There's absolutely nothing "粿" about it.  These were simply Japanese-style croquettes, stuffed with low-quality chopped frozen seafood in a mayo-like blend.  These were overly sweet and quite messy to eat.


Listed as a medium item, the Baked B.B.O Pork Buns 宮廷貴妃包 was a bit disappointing.  The filling was salty, due to the overuse of oyster sauce.  The soft bun already used a sweetened dough, so capping it with another layer of sugar made the whole package dreadfully sweet.


Stay away from the Deep Fried Mixed Meat Puff 安蝦咸水角.  Listed as a medium item, these had thick and dry dough with next-to-none stuffing.  Well, see for yourself...a picture is worth a thousand words...


For dessert, Mr. Skipper wanted the Steamed Egg Yolk w/Cream Bun 蛋黃流沙包, listed as a medium item.  The bun was soft and fluffy, but the savory filling of salty duck egg yolk was not as runny as we expected.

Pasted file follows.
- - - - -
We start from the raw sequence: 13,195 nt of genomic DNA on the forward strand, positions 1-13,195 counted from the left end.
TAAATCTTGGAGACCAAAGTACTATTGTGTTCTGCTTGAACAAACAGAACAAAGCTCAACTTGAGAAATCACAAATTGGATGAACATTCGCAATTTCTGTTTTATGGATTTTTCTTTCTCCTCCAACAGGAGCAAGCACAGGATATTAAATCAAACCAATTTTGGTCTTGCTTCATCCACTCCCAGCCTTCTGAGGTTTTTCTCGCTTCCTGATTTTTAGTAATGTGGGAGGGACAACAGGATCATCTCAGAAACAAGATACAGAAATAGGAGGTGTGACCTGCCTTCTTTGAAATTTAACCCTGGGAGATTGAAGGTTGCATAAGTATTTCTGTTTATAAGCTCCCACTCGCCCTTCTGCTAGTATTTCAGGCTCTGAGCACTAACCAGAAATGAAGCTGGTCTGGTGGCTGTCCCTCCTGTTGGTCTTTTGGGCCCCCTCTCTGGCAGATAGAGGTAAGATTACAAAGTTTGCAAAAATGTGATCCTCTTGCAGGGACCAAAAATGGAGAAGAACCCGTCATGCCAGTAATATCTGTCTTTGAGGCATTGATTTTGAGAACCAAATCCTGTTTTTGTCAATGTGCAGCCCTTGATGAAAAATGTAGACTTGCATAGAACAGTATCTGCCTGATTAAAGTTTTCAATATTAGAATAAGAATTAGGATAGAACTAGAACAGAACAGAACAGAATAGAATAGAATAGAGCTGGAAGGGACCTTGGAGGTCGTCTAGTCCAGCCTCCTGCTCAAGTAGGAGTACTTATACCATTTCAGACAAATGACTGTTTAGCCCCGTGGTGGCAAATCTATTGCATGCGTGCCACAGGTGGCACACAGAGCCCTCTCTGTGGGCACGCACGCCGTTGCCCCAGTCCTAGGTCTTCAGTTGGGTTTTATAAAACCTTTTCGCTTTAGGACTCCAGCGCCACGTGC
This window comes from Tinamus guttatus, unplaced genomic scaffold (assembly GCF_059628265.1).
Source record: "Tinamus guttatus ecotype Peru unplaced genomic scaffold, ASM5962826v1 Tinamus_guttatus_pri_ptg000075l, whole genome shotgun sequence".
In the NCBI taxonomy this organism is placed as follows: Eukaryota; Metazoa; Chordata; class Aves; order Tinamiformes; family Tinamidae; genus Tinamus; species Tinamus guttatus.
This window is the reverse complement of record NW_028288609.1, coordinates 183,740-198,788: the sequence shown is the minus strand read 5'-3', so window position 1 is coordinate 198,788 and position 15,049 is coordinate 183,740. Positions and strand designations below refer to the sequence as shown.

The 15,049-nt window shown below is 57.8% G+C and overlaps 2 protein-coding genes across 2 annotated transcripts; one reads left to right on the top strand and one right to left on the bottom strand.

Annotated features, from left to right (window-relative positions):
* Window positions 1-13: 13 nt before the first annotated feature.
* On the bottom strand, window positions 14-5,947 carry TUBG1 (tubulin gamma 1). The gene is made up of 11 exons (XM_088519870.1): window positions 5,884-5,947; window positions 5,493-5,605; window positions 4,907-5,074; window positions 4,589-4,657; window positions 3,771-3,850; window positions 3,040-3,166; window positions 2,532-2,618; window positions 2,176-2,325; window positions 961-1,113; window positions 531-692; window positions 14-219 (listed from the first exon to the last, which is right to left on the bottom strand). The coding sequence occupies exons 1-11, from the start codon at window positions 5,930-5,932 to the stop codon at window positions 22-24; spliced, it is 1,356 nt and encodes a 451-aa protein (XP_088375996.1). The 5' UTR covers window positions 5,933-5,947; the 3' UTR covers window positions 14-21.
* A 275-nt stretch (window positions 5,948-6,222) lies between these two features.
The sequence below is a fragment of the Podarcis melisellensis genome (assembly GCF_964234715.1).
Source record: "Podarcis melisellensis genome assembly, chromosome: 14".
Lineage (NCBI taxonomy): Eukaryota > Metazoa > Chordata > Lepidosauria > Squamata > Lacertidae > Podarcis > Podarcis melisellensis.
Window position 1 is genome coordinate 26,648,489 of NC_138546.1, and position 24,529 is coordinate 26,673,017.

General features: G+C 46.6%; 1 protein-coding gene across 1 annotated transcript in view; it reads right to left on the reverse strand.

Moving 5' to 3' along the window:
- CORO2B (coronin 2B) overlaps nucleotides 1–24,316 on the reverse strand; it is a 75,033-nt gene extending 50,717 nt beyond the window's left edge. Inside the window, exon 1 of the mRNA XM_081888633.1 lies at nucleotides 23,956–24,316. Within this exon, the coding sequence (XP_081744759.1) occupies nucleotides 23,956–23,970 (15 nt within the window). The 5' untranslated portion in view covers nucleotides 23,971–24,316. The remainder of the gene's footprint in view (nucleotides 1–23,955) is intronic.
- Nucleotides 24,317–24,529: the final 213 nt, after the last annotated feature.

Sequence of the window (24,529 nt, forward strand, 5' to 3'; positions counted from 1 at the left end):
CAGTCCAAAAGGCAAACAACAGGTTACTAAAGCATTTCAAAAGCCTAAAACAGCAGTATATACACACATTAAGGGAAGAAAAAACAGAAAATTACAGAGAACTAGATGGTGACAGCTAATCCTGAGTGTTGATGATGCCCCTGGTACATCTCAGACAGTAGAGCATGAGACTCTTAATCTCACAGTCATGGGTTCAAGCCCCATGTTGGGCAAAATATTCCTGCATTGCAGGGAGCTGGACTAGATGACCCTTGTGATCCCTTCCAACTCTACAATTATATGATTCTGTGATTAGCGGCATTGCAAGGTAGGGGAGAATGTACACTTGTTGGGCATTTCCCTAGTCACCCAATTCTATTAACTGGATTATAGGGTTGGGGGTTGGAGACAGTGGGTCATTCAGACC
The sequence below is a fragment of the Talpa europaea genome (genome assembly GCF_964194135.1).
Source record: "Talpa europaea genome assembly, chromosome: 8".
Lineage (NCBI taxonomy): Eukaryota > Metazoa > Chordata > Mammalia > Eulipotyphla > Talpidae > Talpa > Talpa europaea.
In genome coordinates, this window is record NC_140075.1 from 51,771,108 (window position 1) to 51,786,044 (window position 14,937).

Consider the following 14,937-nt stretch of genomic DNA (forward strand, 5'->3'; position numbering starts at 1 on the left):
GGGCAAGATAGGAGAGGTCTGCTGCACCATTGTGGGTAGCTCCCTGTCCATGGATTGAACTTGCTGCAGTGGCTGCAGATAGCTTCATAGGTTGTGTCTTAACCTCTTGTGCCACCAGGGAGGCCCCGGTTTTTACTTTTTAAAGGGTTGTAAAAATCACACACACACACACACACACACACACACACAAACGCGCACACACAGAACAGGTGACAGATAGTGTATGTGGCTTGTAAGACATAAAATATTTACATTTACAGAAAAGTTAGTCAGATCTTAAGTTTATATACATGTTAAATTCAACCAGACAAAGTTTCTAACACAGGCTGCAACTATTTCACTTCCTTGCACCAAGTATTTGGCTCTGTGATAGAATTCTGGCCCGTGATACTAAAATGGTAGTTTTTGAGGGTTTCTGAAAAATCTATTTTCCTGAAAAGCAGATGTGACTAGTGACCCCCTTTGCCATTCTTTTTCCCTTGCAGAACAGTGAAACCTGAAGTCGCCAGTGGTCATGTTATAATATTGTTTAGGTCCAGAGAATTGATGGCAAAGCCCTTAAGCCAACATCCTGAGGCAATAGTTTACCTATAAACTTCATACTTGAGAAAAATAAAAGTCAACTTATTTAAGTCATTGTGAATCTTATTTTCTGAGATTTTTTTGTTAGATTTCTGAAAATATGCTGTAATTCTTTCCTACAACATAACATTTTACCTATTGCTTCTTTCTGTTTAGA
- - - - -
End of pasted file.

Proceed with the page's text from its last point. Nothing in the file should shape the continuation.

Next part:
Mr. Skipper eats a lot.  Buddha Boy eats a lot.  Buddha Girl eats a lot.  Yup, the three of us ordered eighteen dishes...that's an average of six items per person.  Oh boy, no wonder we're fat...LOL!


Price points were on the high side, but if you visit during its early-bird 20% off special between 9am to 11am daily with no tea charges, then it's justifiable.  Though there were misses, food was acceptable.  Service was sparse and the so-called managers were not the most friendly people.  Well, of course, we shouldn't expect much service in a Cantonese dim sum joint in Richmond, doesn't matter how fancy or expensive it is.

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Sea Fortune Restaurant 海洋皇宮酒家
#145-8360 Granville Ave, Richmond, BC V6Y 1P3
604-273-2028